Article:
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Eleven Million at Risk in Horn of Africa

Denis Foynes

UNITED NATIONS, Jul 19 2011 (IPS) - “I have never seen anything like it. Many mothers have lost three or four children. It’s a tragedy out here,” Austin Kennan, regional director for the Horn of Africa for Concern Worldwide, told IPS from within the crisis zone.

A Somali woman holds a malnourished child, waiting for medical assistance from the African Union Mission in Somalia. Credit: UN Photo/Stuart Price

A Somali woman holds a malnourished child, waiting for medical assistance from the African Union Mission in Somalia. Credit: UN Photo/Stuart Price

The United Nations and humanitarian workers report that food insecurity is now at emergency levels across the Horn of Africa, affecting Kenya, Ethiopia and especially south Somalia, with 11 million people in dire need of emergency assistance due in part to a major prolonged drought.

“From our point of view, this is the worst drought we have seen in Africa since the 1950s, but it must be remembered that this is not the only factor that led to this level of crisis,” Alun McDonald, media and communications officer for the Horn, East and Central Africa at Oxfam, explained to IPS.

“The effects of high staple food prices and the conflicts in the region over the last few decades have become all the more devastating due to the drought,” said McDonald, who is based in Nairobi. “This combination has wreaked havoc in the region.”

So dire is the situation that the Islamic terror group Al-Shabaab has lifted restrictions on foreign aid workers coming into the areas in Somalia they control.

But many aid workers and agencies are wary of returning. For example, the U.N. World Food Programme states that it won’t even consider returning to Al-Shabaab-controlled territory until after an 18-month absence.

Valerie Amos, the U.N. Emergency Relief Coordinator, spent two days in the region earlier this month. “I spoke with a woman who walked five hours with her children to get help,” Amos said. “More and more children are malnourished. Livestock has died as has a way of life. People have lost everything.”

Many Somalis have simply abandoned their bone-dry farms and moved into the capital Mogadishu in hopes of avoiding starvation.

Scores of civilians have gone further. The rate of refugees arriving from Somalia into Ethiopia surged from 5,000 a month to 30,000 in the second week of June alone.

The influx is even larger in neighbouring Kenya. The U.N. states that thousands of Somalis crossing the borders are arriving in the world’s largest refugee camp, Dadaab, in Kenya.

The camp intended for 90,000 people now has around 380,000 refugees and is unable to cope, the U.N. says.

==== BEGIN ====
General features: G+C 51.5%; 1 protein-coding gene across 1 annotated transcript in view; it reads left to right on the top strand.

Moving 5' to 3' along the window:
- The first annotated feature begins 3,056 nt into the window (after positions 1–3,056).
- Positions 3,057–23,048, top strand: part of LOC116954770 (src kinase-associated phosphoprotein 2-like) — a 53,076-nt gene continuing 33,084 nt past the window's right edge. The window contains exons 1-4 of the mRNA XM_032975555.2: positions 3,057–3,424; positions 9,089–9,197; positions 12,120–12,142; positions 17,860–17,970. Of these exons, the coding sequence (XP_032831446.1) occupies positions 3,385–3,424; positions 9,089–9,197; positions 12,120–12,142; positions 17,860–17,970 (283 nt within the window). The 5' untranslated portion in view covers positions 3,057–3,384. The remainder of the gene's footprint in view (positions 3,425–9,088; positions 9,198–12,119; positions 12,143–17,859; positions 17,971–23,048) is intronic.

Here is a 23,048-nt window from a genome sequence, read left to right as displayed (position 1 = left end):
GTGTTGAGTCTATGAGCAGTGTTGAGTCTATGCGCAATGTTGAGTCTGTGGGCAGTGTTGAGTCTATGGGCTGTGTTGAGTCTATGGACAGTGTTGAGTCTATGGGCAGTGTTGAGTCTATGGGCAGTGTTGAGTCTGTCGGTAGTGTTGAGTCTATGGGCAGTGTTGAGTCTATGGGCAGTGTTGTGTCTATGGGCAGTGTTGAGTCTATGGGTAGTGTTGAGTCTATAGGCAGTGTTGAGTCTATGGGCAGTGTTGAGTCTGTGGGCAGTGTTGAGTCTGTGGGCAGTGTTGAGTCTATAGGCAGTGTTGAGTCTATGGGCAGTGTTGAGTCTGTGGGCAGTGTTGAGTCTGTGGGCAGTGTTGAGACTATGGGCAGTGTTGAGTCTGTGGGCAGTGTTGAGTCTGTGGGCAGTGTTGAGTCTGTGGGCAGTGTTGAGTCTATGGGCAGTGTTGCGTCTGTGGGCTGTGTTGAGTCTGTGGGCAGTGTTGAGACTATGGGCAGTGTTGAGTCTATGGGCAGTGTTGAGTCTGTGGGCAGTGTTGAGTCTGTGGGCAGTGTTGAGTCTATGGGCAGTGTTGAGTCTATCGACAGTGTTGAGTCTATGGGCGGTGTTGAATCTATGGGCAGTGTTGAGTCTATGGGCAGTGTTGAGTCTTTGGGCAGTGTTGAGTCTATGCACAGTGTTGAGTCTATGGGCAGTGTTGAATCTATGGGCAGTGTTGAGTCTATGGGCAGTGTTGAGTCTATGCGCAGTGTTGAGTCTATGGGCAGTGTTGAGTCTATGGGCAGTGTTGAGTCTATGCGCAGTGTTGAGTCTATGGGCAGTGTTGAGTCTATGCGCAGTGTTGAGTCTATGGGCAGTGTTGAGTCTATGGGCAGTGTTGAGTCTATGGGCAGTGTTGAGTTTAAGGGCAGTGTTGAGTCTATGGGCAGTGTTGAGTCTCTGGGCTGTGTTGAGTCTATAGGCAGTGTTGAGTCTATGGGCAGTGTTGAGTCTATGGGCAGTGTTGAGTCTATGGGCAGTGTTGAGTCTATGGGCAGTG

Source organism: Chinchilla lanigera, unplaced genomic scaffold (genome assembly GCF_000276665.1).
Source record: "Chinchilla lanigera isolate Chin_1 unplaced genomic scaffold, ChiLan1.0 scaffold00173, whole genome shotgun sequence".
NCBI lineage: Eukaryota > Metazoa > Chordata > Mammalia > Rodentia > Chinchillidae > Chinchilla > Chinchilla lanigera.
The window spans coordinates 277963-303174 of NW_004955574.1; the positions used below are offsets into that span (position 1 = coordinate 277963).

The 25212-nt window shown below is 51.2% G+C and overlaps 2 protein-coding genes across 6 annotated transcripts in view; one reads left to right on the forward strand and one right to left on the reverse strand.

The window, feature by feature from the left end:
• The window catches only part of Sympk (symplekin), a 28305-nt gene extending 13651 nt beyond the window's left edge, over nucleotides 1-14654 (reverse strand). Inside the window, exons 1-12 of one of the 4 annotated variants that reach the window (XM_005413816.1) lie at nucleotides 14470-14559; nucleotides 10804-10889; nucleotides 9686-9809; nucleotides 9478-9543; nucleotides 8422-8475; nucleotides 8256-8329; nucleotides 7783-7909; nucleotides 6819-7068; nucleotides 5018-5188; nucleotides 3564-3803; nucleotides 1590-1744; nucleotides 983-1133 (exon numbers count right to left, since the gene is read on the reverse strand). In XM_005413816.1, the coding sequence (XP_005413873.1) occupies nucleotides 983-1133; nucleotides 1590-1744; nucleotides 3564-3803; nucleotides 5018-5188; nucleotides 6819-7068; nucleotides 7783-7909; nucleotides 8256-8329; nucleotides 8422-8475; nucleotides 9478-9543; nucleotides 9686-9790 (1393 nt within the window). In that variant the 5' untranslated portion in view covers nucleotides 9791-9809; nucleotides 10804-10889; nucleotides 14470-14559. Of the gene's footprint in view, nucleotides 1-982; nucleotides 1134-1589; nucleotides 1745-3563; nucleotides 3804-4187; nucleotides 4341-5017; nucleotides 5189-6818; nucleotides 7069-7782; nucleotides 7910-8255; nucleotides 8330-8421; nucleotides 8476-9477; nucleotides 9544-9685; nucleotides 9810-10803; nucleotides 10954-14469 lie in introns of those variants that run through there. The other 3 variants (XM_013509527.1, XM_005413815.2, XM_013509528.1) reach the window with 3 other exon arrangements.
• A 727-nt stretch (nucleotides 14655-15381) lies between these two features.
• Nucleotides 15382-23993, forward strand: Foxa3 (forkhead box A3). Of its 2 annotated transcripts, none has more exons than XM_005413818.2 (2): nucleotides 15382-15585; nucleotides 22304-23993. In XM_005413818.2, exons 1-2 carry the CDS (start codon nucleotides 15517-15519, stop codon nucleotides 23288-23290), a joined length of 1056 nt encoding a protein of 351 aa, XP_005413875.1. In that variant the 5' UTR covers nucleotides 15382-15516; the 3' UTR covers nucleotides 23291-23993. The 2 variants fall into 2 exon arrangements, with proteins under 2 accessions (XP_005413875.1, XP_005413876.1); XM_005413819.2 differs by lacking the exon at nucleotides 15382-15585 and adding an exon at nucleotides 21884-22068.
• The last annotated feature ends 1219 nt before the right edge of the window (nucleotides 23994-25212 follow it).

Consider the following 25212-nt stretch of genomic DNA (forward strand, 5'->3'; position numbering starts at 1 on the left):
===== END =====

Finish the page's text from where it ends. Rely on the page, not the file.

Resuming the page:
A few miles away from Dadaab lies a brand-new refugee camp built by the U.N. for 20 million dollars in 2010.

Yet it lies empty due to complaints from the Kenyan government that opening the camp will bring too many refugees and provide cover for the Somali terrorist group Al Shabaab among others who have targeted the country in the past.

International Aid

Late last week, a group of UK aid agencies including Concern and Oxfam launched a TV and radio fundraising appeal. The British government has also pledged 52 million pounds in aid to the region.

Since last year, when USAID’s Famine Relief Warning System Network saw the crisis coming, the U.S. government has provided a total of 383 million dollars in emergency food and water, health care and hygiene supplies, including 348,000 metric tonnes of food.

But if a swift intervention is not organised by the international community, there are fears of a repeat of the famine in Ethiopia in the mid-1980s, when around one million people died.

“More money and assistance is needed to provide the required levels food and water,” McDonald said. “We estimate that around 800 million dollars will be needed to effectively tackle the problem. Slow pledges are being made but quicker action must start now. ”

The U.N. is expected shortly to declare the crisis to be a famine in parts of southern Somalia.

The announcement will likely be made by Mark Bowden, humanitarian co- coordinator for Somalia in Nairobi, based on data collected by the Food and Agriculture Organization.

The use of the word “famine” is based on rates of hunger, death and malnutrition. These levels must also be widespread in order to justify the use of the term.

The use of the term is expected to focus more world attention and hence more aid to the troubled area.

McDonald stressed to IPS that, “The work must not stop once this crisis has passed. In the long term, we need to fix a broken system so this doesn’t occur again. Issues such as food prices, agriculture dependency and grazing rights need to be tackled.”

“We used to see a serious drought in Africa every 10 years, then it became five and now it’s every two or three years,” he added, in a reference to the global climate changes now occurring due to fossil fuel emissions.

U.N. Special Advisor Jeffrey Sachs agreed, saying at a press conference that, “The famine crisis in Kenya and the Horn of Africa will never be solved by emergency relief operations like what we are seeing now. What is needed is sustained investment in dry lands of the region to pull people out of the extreme poverty.”

“The pastoralists have been so poor that whenever they experience drought, they are totally devastated. They need massive investments to strengthen them, not relief supplies,” he said.

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